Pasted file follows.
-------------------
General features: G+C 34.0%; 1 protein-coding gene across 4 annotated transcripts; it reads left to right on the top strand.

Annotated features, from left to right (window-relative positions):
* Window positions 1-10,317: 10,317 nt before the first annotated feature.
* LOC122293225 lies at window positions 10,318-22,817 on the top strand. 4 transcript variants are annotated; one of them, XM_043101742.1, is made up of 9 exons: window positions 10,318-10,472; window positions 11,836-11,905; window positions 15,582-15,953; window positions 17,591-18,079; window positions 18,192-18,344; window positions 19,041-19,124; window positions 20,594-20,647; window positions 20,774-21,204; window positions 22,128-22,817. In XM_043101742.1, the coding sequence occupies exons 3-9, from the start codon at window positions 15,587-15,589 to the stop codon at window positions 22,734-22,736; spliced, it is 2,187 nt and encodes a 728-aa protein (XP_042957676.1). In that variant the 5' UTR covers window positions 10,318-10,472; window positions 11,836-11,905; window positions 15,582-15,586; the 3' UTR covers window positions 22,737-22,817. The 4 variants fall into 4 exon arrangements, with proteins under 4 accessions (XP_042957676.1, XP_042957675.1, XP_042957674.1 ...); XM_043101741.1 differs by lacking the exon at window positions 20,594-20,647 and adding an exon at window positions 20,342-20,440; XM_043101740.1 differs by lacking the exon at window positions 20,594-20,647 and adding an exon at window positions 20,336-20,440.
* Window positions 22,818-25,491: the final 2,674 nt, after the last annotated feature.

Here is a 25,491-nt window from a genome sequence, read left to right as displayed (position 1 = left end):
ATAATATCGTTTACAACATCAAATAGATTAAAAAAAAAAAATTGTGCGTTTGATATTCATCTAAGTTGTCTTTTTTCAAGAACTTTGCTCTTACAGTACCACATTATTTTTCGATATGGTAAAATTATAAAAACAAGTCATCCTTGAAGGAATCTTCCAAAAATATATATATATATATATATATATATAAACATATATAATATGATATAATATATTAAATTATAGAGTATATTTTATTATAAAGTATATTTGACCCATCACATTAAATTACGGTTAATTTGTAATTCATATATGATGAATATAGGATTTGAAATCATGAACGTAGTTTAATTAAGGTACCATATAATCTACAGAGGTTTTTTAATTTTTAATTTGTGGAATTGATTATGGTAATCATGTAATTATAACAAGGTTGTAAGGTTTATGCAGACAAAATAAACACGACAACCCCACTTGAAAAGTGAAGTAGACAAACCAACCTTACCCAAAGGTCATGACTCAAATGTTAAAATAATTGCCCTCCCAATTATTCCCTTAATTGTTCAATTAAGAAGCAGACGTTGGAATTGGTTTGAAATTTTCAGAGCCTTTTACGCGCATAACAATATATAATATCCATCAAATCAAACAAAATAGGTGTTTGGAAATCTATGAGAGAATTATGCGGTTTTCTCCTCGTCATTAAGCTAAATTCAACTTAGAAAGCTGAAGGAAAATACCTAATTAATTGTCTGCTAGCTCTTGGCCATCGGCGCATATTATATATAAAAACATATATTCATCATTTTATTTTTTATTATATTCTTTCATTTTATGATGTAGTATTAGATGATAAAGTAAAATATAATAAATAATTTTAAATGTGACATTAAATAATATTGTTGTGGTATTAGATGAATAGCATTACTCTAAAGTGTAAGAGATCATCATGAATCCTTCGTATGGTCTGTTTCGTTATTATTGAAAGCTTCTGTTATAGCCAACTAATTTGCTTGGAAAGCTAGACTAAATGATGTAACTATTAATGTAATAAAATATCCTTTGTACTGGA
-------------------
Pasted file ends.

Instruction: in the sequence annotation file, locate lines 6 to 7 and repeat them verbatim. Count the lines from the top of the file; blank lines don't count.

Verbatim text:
Here is a 25,491-nt window from a genome sequence, read left to right as displayed (position 1 = left end):
ATAATATCGTTTACAACATCAAATAGATTAAAAAAAAAAAATTGTGCGTTTGATATTCATCTAAGTTGTCTTTTTTCAAGAACTTTGCTCTTACAGTACCACATTATTTTTCGATATGGTAAAATTATAAAAACAAGTCATCCTTGAAGGAATCTTCCAAAAATATATATATATATATATATATATATAAACATATATAATATGATATAATATATTAAATTATAGAGTATATTTTATTATAAAGTATATTTGACCCATCACATTAAATTACGGTTAATTTGTAATTCATATATGATGAATATAGGATTTGAAATCATGAACGTAGTTTAATTAAGGTACCATATAATCTACAGAGGTTTTTTAATTTTTAATTTGTGGAATTGATTATGGTAATCATGTAATTATAACAAGGTTGTAAGGTTTATGCAGACAAAATAAACACGACAACCCCACTTGAAAAGTGAAGTAGACAAACCAACCTTACCCAAAGGTCATGACTCAAATGTTAAAATAATTGCCCTCCCAATTATTCCCTTAATTGTTCAATTAAGAAGCAGACGTTGGAATTGGTTTGAAATTTTCAGAGCCTTTTACGCGCATAACAATATATAATATCCATCAAATCAAACAAAATAGGTGTTTGGAAATCTATGAGAGAATTATGCGGTTTTCTCCTCGTCATTAAGCTAAATTCAACTTAGAAAGCTGAAGGAAAATACCTAATTAATTGTCTGCTAGCTCTTGGCCATCGGCGCATATTATATATAAAAACATATATTCATCATTTTATTTTTTATTATATTCTTTCATTTTATGATGTAGTATTAGATGATAAAGTAAAATATAATAAATAATTTTAAATGTGACATTAAATAATATTGTTGTGGTATTAGATGAATAGCATTACTCTAAAGTGTAAGAGATCATCATGAATCCTTCGTATGGTCTGTTTCGTTATTATTGAAAGCTTCTGTTATAGCCAACTAATTTGCTTGGAAAGCTAGACTAAATGATGTAACTATTAATGTAATAAAATATCCTTTGTACTGGA